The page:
The last paragraph in the last excerpt says that the only mandatory expulsion is firearms. I am all for helping troubled students, but not at the expense of my own kids’ safety and future. We can argue anecdotes all day. This seems to be more about keeping these dangerous and disruptive students in classrooms by all those other means listed, rather than considering the families who ARE trying to get an education. We always forget them. My own kids are terrified of the homeschool. Too many fights, too much drugs, too much harassment and sexual intimidation. The students seem to want to emulate every thug in the media and lack decency and the ability to behave in a classroom. We were lucky to find alternatives. And this is a suburban, supposedly wealthy school.

  • anastasjoy

    Do you know what the word “mandatory” means? It means “required” not “this is the only circumstances in which it will be allowed.” So what this means is that the teacher can decide to expel the child who threatens another but can use her discretion NOT to expel a kid whose mom put a paring knife in her lunchbox and she didn’t even know it was there and threatened no one.

  • CherMoe

    I can’t even imagine a parent putting a “paring knife” in their kids lunch box. In all my 65 years, I’ve NEVER seen it. And if one does, the parent should be punished for negligence as well as the student being removed.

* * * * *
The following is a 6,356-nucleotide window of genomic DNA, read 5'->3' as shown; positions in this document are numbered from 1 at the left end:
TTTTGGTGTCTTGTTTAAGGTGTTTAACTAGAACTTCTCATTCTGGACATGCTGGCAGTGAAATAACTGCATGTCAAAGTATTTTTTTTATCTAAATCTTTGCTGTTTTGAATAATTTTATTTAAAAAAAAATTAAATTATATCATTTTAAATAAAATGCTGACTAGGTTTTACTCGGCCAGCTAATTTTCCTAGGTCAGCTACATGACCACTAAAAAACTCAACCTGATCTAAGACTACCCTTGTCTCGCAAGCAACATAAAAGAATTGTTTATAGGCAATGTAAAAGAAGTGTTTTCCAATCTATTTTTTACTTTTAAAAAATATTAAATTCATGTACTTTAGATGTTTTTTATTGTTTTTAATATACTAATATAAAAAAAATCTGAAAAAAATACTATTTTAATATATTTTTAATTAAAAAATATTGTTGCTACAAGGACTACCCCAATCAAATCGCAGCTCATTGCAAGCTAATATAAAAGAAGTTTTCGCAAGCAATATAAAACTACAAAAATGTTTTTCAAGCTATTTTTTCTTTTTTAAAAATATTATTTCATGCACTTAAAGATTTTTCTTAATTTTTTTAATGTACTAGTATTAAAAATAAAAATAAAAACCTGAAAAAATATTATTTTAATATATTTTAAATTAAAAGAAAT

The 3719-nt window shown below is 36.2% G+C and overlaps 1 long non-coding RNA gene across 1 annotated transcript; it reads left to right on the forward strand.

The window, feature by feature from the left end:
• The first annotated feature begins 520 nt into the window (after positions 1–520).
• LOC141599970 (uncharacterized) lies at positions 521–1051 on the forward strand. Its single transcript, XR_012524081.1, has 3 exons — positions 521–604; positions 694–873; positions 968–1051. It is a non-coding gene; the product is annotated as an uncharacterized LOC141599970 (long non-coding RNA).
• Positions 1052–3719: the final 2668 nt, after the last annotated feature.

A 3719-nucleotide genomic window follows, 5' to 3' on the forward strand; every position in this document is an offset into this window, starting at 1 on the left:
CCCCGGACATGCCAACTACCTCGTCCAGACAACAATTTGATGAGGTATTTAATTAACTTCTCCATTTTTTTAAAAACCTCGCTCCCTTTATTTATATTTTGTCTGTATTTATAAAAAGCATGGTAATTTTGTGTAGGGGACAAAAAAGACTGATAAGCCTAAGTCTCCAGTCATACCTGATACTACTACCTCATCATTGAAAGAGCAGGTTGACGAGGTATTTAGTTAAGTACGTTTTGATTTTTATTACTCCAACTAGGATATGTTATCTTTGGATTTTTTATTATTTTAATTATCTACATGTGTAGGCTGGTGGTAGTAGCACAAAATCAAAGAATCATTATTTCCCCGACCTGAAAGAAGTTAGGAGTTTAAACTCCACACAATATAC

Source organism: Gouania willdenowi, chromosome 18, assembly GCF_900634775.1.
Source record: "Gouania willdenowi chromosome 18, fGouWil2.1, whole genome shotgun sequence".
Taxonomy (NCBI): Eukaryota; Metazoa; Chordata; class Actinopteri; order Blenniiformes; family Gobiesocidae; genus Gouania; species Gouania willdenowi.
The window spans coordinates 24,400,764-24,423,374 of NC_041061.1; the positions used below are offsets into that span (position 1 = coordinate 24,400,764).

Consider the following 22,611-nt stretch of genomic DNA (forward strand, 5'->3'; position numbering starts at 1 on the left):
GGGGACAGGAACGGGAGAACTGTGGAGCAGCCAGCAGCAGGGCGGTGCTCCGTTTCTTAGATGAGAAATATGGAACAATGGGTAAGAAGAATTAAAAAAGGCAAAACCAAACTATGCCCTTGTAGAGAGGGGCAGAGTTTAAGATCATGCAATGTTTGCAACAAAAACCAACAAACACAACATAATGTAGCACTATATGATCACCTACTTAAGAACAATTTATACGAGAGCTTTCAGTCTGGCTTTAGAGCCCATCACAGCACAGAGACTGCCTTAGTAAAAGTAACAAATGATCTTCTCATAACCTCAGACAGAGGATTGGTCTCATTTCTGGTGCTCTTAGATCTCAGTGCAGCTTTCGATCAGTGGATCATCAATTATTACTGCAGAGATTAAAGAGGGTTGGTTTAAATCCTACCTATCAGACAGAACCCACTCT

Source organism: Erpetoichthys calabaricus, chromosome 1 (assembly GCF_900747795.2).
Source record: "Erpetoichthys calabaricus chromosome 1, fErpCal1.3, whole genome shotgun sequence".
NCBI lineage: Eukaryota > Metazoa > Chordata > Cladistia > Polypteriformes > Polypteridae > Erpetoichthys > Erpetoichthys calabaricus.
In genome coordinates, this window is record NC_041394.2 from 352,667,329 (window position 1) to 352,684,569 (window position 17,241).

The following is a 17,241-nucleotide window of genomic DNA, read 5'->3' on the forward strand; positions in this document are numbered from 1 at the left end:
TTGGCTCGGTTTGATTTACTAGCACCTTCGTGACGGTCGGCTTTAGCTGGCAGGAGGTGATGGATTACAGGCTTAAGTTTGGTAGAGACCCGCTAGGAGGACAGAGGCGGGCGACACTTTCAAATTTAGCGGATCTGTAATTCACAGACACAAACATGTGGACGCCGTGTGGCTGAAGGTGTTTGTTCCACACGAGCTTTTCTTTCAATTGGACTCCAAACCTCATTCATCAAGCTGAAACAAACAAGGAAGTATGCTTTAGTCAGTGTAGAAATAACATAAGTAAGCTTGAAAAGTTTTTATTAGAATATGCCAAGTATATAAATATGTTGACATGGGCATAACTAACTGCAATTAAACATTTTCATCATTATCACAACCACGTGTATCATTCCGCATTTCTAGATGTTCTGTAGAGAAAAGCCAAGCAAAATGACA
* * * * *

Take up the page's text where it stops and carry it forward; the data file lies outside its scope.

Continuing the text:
• anastasjoy

    You may PERSONALLY have never seen it, but your experience is a tiny microcosm and many cases have been documented of a child whose mother packed sometimes even just a plastic knife and the child was expelled under a “zero tolerance” policy. And no, that is not “negligent.” “Zero tolerance” is idiotic policy even for adults, because everyone makes mistakes. Giving a child NO chance for a hearing, no matter what the circumstances were is both cruel and ineffective. And once again, removing the policy does NOT mean you can’t expel a child who reckless endangers others. It means you aren’t forced to expel a child who doesn’t.

  • john curry

    I am a progressive Dem (also a retired public schools educator) but a friend, who is a professor of school law and a retired superintendent, sent me this info re. this bill and I agree with him totally. As written this bill needs cleaned up. What he says below makes a lot of sense.


    As you know, often the devil is in the details. There is buried language in this bill that would require a “restorative justice” mechanism before a student could be suspended. Legally, this means we must give the offender an opportunity for rehabilitation through reconciliation with his victim. What? So Jack puts his hands on Jennifer, and I need to force Jennifer into a reconciliation session with Jack. Nope, I don’t think so. I already testified against this bill. Another focus of this bill is prohibit suspensions unless there is absolute violence. “So senator, if your son tomorrow walks up and says “screw (a synonym was uesd) you” to his high school principal, you don’t want me to have zero tolerance for that kind of thing. State lawmakers are clueless on what is going on in schools today.

  • goofproof

    No need to be insulting. I will not respond to you again.

  • goofproof

    Once a student took 4 teachers, two police, and a taser to stop a violent outbreak. One teacher went to the ER, another a black eye. The student was in class next week. Legislators are clueless when it comes to education, on both sides of the aisle. What of an innocent student who is badly injured or worse? Is there a bill in the statehouse to protect them?